Moore, 82, was among several black servicemen known as the Montford Point Marines who attended the Congressional Gold Medal Ceremonies June 27 in Washington.
After the award presentation, the Montford Point Marines enjoyed a parade at the U.S. Marine Barracks in Washington.
Moore left Hampton to join the Marine Corps at Montford Point Camp, N.C. He served seven years. Upon returning home, he continued his service in the Marine Corps Reserves, returning to active duty during the Korean War.
Once again, Moore returned to Hampton County and became active in civil rights. His first effort was in the employment of black women at the Westinghouse Micarta Division in Hampton.
He then became the first president of the newly chartered Hampton County Chapter of the NAACP.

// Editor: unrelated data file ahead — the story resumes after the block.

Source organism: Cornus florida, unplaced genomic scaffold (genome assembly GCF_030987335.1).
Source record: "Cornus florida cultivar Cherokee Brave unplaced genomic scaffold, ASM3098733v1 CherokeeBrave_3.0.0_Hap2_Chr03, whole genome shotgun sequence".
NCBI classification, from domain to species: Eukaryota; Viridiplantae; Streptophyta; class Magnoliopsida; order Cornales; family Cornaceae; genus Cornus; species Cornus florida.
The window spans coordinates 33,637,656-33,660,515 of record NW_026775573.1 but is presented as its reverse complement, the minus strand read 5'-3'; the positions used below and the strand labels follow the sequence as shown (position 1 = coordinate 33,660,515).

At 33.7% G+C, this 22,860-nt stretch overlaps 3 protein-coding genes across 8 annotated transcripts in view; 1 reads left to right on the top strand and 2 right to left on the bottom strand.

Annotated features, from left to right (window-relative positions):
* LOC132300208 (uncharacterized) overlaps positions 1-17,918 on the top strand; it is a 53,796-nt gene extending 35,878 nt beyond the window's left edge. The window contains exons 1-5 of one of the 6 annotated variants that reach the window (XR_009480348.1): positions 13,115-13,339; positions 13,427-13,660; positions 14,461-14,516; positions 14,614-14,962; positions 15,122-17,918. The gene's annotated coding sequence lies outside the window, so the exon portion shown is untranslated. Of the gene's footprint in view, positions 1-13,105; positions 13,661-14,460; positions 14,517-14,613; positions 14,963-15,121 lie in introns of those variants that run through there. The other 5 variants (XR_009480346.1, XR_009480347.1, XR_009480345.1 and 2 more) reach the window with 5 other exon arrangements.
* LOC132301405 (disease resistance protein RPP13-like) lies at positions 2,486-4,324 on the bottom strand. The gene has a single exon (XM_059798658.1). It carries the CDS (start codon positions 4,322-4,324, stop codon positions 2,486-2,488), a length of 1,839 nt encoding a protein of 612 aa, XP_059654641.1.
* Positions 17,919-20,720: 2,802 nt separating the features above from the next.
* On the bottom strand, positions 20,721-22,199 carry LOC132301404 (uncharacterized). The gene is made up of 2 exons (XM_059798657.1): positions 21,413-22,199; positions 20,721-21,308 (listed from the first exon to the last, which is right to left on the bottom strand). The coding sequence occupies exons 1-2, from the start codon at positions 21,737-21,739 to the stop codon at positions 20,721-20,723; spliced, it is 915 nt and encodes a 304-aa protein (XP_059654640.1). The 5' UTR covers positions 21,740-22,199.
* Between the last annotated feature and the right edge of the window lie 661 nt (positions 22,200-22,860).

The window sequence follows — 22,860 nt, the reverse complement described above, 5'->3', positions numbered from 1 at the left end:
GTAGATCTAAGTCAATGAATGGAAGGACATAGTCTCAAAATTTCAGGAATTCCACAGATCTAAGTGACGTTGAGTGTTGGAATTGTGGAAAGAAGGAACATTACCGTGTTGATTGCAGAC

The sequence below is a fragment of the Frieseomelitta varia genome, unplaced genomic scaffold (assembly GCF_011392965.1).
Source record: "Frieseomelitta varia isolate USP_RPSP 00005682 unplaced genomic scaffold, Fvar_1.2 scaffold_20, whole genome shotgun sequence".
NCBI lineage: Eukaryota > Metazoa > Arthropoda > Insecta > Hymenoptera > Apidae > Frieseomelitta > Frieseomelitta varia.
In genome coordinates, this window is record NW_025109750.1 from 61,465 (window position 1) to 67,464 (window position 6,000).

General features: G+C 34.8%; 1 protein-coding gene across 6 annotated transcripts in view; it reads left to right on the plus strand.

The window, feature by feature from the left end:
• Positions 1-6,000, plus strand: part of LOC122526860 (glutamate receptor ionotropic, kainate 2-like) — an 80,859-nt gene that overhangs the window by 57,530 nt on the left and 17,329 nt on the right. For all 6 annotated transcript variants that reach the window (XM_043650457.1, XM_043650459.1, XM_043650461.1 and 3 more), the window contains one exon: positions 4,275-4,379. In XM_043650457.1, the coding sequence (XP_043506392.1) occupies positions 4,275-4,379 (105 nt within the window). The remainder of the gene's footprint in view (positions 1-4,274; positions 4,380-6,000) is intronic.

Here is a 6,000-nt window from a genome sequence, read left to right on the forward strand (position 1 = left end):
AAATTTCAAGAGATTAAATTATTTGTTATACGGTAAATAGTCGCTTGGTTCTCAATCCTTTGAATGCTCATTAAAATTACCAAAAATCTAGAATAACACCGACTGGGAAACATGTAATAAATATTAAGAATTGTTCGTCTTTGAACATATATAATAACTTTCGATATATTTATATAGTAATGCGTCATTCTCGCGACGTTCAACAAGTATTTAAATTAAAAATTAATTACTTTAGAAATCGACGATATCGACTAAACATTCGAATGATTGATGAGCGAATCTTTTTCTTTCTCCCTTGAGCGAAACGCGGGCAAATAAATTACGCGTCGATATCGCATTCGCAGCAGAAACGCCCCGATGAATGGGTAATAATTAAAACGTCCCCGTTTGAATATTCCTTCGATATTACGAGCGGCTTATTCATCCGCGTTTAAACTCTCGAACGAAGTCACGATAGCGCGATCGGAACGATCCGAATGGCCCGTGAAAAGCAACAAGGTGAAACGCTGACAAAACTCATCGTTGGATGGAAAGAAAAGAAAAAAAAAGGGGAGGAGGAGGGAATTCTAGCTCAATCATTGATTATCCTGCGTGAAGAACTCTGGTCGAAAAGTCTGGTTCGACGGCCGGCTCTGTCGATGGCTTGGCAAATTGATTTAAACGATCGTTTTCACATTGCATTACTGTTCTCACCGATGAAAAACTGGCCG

To improve voter registration in Hampton County, Moore, under the guidance of the late Rev. I. DeQuincy Newman, field director of the state NAACP, got students from Notre Dame and St. Mary’s College to assist with the drive.
He organized and founded the Hampton County Committee for the Betterment of Poor People, a non-profit organization that addressed the many needs of the black community.
Among its many services – food buying club, educational tutorial services, rural transportation, scholarship and cultural enrichment program – the child care program had the greatest impact on the community. It reached an average of 200 homes per year through direct child-care services, nutritional educational workshops, family recreational trips, free income tax return services and job training.